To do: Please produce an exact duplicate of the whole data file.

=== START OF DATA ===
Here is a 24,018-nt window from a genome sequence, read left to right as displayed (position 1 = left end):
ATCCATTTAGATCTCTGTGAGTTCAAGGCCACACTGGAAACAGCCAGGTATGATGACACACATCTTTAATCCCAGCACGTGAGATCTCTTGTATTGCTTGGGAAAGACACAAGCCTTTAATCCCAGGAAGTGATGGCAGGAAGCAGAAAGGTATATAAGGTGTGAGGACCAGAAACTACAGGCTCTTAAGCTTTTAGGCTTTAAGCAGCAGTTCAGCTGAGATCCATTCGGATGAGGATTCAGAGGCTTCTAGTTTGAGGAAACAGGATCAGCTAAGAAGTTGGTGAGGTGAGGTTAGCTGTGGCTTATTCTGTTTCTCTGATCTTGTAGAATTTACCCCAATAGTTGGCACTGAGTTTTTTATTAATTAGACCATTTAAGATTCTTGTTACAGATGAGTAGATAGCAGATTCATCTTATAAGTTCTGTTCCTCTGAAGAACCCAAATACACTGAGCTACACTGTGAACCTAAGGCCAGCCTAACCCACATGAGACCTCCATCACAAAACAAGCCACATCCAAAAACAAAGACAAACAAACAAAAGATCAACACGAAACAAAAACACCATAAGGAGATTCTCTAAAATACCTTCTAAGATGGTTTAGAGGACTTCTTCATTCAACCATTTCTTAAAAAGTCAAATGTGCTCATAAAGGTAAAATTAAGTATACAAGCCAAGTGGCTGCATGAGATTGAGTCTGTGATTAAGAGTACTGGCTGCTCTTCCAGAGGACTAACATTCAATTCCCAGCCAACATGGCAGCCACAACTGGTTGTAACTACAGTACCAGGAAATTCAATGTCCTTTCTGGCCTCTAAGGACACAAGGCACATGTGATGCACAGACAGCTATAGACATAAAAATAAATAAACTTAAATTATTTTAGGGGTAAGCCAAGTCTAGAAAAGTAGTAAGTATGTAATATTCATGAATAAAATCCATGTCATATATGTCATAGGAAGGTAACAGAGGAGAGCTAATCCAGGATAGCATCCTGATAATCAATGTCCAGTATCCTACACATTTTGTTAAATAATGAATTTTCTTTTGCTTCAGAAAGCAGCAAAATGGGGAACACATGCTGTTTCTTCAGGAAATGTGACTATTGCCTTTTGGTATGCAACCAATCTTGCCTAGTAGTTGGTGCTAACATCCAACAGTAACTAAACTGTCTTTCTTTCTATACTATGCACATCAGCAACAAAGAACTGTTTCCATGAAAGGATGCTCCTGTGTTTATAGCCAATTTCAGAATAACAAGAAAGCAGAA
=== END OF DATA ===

Here is a 24,018-nt window from a genome sequence, read left to right as displayed (position 1 = left end):
ATCCATTTAGATCTCTGTGAGTTCAAGGCCACACTGGAAACAGCCAGGTATGATGACACACATCTTTAATCCCAGCACGTGAGATCTCTTGTATTGCTTGGGAAAGACACAAGCCTTTAATCCCAGGAAGTGATGGCAGGAAGCAGAAAGGTATATAAGGTGTGAGGACCAGAAACTACAGGCTCTTAAGCTTTTAGGCTTTAAGCAGCAGTTCAGCTGAGATCCATTCGGATGAGGATTCAGAGGCTTCTAGTTTGAGGAAACAGGATCAGCTAAGAAGTTGGTGAGGTGAGGTTAGCTGTGGCTTATTCTGTTTCTCTGATCTTGTAGAATTTACCCCAATAGTTGGCACTGAGTTTTTTATTAATTAGACCATTTAAGATTCTTGTTACAGATGAGTAGATAGCAGATTCATCTTATAAGTTCTGTTCCTCTGAAGAACCCAAATACACTGAGCTACACTGTGAACCTAAGGCCAGCCTAACCCACATGAGACCTCCATCACAAAACAAGCCACATCCAAAAACAAAGACAAACAAACAAAAGATCAACACGAAACAAAAACACCATAAGGAGATTCTCTAAAATACCTTCTAAGATGGTTTAGAGGACTTCTTCATTCAACCATTTCTTAAAAAGTCAAATGTGCTCATAAAGGTAAAATTAAGTATACAAGCCAAGTGGCTGCATGAGATTGAGTCTGTGATTAAGAGTACTGGCTGCTCTTCCAGAGGACTAACATTCAATTCCCAGCCAACATGGCAGCCACAACTGGTTGTAACTACAGTACCAGGAAATTCAATGTCCTTTCTGGCCTCTAAGGACACAAGGCACATGTGATGCACAGACAGCTATAGACATAAAAATAAATAAACTTAAATTATTTTAGGGGTAAGCCAAGTCTAGAAAAGTAGTAAGTATGTAATATTCATGAATAAAATCCATGTCATATATGTCATAGGAAGGTAACAGAGGAGAGCTAATCCAGGATAGCATCCTGATAATCAATGTCCAGTATCCTACACATTTTGTTAAATAATGAATTTTCTTTTGCTTCAGAAAGCAGCAAAATGGGGAACACATGCTGTTTCTTCAGGAAATGTGACTATTGCCTTTTGGTATGCAACCAATCTTGCCTAGTAGTTGGTGCTAACATCCAACAGTAACTAAACTGTCTTTCTTTCTATACTATGCACATCAGCAACAAAGAACTGTTTCCATGAAAGGATGCTCCTGTGTTTATAGCCAATTTCAGAATAACAAGAAAGCAGAA